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-   -   Virtual unity gain using voltage divider? (http://www.diyaudio.com/forums/chip-amps/163302-virtual-unity-gain-using-voltage-divider.html)

Artie 16th March 2010 11:34 PM

Virtual unity gain using voltage divider?
 
This is something I've been wondering for some time: I notice that some op-amps are not specified to be unity gain stable. Couldn't you just set the gain to maybe 5 or 10, and then run the output to a matching 5 or 10 resistive voltage divider for a "virtual" unity gain effect?

Seems too simple. I'm probably missing something.

Steve Eddy 16th March 2010 11:38 PM

Sure.

se

Artie 16th March 2010 11:47 PM

No downside? :)

Dr_EM 16th March 2010 11:49 PM

You could, but of course you'll increase the effective output impedence by doing this, making systems like active filters troublesome to design. In fact, most systems/stages requiring a unity gain are going to be severely restricted by having this increased output impedence, the fix for which is a unity gain buffer following it (making it totally irrelevant!) :cannotbe:

I should ask specifically what it is you are trying to do, what this unity gain application is?

Steve Eddy 16th March 2010 11:50 PM

Well, you'll get a bit of additional noise due to the excess gain, and the voltage divider (just as with a regular attenuator) will result in the chip being driven from a bit higher source impedance which will increase distortion a bit.

Don't know that I'd lose much sleep over it though.

Why not use a unity gain stable chip like the OPA-549?

se

cliffforrest 16th March 2010 11:52 PM

Quote:

Originally Posted by Artie (Post 2121656)
This is something I've been wondering for some time: I notice that some op-amps are not specified to be unity gain stable. Couldn't you just set the gain to maybe 5 or 10, and then run the output to a matching 5 or 10 resistive voltage divider for a "virtual" unity gain effect?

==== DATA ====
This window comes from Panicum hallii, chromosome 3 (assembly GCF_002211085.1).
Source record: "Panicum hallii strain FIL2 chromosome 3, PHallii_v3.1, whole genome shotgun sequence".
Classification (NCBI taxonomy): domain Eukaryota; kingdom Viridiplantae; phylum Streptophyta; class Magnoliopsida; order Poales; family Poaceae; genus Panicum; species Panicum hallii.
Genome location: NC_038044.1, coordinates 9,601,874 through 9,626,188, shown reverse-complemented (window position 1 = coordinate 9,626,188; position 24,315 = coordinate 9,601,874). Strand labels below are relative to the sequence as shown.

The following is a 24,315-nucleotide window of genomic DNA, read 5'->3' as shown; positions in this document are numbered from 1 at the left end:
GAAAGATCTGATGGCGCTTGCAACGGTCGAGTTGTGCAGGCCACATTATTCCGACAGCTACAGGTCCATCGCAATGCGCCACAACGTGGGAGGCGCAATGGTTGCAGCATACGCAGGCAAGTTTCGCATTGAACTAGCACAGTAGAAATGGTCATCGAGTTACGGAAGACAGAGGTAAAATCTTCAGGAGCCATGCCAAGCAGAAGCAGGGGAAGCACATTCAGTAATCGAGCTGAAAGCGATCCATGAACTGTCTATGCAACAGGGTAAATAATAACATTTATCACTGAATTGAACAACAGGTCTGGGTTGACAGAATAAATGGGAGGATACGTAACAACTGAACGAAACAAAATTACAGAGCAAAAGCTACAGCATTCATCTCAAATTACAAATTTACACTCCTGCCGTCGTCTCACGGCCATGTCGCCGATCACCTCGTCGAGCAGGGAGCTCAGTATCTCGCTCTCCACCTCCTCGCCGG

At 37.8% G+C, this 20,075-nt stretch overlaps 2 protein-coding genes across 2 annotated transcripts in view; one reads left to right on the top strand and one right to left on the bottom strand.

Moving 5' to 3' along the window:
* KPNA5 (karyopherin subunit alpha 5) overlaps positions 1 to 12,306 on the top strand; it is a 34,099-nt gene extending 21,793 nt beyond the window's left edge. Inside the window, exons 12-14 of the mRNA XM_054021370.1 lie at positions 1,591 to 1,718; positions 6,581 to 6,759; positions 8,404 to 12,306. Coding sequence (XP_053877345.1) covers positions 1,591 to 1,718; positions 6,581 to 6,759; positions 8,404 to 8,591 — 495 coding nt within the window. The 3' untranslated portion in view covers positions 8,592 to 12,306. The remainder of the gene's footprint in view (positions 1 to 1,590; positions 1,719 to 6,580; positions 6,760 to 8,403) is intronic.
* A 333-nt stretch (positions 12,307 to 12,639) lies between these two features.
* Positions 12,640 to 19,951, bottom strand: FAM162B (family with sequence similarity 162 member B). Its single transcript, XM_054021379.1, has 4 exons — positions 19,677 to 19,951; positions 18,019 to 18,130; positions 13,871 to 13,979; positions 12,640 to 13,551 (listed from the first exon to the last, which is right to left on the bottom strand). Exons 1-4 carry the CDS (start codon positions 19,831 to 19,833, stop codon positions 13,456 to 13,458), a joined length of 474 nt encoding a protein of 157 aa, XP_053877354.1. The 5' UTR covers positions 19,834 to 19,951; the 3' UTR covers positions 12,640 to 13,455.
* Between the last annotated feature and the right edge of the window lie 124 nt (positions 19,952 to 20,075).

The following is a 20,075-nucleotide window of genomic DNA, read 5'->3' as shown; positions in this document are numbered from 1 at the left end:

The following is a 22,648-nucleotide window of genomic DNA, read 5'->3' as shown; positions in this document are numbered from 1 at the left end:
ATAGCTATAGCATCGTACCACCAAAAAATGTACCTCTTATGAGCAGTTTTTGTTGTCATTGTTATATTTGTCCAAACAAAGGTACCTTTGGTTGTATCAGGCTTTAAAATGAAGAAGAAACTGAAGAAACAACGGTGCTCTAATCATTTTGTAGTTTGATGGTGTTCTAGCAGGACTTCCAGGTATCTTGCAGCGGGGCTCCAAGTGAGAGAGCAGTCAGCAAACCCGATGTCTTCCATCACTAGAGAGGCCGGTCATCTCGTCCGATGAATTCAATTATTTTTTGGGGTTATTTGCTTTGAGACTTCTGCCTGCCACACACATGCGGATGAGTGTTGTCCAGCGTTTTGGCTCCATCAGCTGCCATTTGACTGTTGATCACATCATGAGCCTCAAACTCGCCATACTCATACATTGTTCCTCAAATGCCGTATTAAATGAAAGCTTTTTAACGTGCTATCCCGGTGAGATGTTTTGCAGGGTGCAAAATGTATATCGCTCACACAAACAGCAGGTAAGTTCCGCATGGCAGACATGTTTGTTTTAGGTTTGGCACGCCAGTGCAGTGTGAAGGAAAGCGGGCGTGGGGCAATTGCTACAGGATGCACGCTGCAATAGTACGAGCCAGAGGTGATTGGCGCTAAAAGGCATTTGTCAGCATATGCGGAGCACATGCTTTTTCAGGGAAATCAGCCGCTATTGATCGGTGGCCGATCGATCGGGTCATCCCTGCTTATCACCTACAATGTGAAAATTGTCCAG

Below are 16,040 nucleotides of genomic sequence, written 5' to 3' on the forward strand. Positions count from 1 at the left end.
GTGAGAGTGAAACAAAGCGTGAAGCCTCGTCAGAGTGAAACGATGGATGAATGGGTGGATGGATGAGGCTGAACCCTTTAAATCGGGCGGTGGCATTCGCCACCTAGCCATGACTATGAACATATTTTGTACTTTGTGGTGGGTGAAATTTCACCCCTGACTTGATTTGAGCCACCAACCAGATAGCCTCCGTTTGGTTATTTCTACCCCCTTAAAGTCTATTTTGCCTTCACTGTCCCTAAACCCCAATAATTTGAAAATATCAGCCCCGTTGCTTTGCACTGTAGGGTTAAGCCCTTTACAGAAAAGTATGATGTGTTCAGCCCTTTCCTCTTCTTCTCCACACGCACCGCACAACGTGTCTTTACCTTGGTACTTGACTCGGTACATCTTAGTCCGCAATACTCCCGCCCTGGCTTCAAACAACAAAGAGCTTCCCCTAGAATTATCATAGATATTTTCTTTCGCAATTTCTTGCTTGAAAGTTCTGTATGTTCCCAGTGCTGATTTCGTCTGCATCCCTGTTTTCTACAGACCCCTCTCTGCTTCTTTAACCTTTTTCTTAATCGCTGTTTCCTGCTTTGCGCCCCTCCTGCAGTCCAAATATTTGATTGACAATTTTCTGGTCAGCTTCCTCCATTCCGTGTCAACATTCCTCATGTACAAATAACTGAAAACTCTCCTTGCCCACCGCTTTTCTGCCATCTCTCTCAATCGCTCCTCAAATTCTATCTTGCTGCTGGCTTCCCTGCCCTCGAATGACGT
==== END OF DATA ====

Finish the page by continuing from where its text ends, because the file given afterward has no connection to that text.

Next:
Seems too simple. I'm probably missing something.

Yes, but why bother?

It is not the amp design itself which has a specific stability, but how much internal compensation is applied.

I am not sure there are any op-amps available which do not have a version which is unity gain stable.

So use that one.

Artie 16th March 2010 11:56 PM

Quote:

Originally Posted by Dr.EM (Post 2121675)
I should ask specifically what it is you are trying to do, what this unity gain application is?

Nothing specific. I started thinking about it partly because I have some older, high-power, non-unity gain stable opamps in my "junkbox".

Thanks guys for the responses. You brought up some points I hadn't considered.

jcx 17th March 2010 12:03 AM

"noise gain compensation"
Google

Artie 17th March 2010 12:20 AM

Good reading. One of the first links listed took me to app note AN-20 from Apex Corp. One of the chips I was wondering about is an Apex PA02 high-power opamp. (5A output capability.)

Thanks. ;)


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